International higher education

Apples and Oranges

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False comparisons and “propaganda” limit value of international comparisons of higher education, study finds.

Catching Up to Canada

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Why does the U.S.'s northern neighbor look so much better in global rankings of college completion, and how might the gap be closed?

Mixed Outlook on Foreign Students

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2008-9 saw record international enrollment in U.S. and 2007-8 saw record for Americans studying abroad. New data suggest years of big increases may be ending.

Shift in Researcher Population

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Among worldwide total, China's share has grown dramatically in last 5 years while the U.S. and Europe have seen declines.

Controversial Visa Bans Lifted

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Clinton clears ways for Adam Habib and Tariq Ramadan to attend scholarly meetings in the United States, reversing Bush administration actions that angered scholarly groups.

Measuring Student Learning, Globally

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OECD will develop international version of Collegiate Learning Assessment to gauge whether comparisons are valid across countries -- including the U.S.

You Think We're Rankings-Obsessed?

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‘We want to become one of the top 10 universities in the world."

"The government wants a first class university for international prestige."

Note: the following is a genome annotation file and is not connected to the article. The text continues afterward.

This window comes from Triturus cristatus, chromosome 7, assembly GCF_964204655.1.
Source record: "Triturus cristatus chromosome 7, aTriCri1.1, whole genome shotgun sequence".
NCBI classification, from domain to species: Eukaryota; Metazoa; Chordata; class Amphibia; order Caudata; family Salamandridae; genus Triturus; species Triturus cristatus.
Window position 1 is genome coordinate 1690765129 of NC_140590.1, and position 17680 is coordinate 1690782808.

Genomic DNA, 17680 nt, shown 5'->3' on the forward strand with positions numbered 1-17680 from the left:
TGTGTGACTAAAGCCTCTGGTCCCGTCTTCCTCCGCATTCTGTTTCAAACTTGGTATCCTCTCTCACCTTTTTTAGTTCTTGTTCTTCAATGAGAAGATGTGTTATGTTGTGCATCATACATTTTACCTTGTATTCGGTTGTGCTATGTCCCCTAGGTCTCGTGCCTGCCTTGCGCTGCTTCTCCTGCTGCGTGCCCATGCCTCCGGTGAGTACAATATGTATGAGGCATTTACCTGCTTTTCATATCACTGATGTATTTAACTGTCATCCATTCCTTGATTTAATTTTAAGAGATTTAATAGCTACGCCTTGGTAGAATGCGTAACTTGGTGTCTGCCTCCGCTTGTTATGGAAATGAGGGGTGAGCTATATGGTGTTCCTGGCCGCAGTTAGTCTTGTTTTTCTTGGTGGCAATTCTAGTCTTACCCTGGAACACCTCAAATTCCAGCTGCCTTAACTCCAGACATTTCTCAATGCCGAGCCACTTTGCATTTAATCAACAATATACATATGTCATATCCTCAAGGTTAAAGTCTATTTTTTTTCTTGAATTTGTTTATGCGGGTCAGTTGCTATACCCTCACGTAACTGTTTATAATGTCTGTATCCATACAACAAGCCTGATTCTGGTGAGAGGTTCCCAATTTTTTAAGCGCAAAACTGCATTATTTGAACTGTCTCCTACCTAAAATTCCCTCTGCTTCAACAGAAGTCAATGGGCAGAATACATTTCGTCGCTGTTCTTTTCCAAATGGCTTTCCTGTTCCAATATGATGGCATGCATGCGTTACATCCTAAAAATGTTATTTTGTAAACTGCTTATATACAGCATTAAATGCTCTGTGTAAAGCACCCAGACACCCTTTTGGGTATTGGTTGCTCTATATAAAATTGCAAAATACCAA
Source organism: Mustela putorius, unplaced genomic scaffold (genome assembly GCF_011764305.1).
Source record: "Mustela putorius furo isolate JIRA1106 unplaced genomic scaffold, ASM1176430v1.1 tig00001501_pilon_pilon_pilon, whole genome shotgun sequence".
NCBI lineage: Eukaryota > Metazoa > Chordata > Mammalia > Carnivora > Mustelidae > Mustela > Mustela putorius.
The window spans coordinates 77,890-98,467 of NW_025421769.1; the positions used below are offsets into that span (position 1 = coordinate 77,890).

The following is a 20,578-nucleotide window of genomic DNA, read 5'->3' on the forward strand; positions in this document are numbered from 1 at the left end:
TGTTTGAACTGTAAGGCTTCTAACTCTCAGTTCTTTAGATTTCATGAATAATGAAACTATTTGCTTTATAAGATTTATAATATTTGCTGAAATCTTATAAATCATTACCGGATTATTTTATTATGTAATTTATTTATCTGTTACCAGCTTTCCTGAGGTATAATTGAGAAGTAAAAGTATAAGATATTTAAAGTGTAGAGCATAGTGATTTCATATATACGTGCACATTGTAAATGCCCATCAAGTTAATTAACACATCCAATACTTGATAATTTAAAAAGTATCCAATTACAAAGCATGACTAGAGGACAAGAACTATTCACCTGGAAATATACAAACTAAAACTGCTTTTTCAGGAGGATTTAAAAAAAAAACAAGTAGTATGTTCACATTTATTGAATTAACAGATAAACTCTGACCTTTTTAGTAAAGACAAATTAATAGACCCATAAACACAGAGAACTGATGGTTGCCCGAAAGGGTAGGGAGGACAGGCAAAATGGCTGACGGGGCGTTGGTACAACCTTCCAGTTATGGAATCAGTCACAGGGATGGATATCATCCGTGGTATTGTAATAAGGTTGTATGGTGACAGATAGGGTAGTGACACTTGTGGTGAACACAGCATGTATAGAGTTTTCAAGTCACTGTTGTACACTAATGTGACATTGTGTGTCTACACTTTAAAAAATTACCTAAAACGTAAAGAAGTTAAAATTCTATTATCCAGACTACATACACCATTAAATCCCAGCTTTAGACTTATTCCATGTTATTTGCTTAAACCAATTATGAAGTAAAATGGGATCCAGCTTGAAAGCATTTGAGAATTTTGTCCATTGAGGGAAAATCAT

"What do we need to achieve by 2013? Two universities ranked in the top 20 worldwide."

'The Challenge of Bologna'

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The "Bologna Process," under which European nations have agreed on common higher education standards -- with the goal of making degrees and students recognized and respected across borders -- continues to attract increased attention in the United States. In his new book, Paul L. Gaston, Trustees Professor at Kent State University, considers the evolution of Europe's plans and their impact on American higher education.

A Great Experiment

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One year in, questions remain about University of the People and its ambitious goal of offering free higher education to students around the world.

Everyone Else Is Keynesian Now

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Survey of world response to recession finds public funding for higher ed is generally either growing or being protected as much as possible – except in the U.S.

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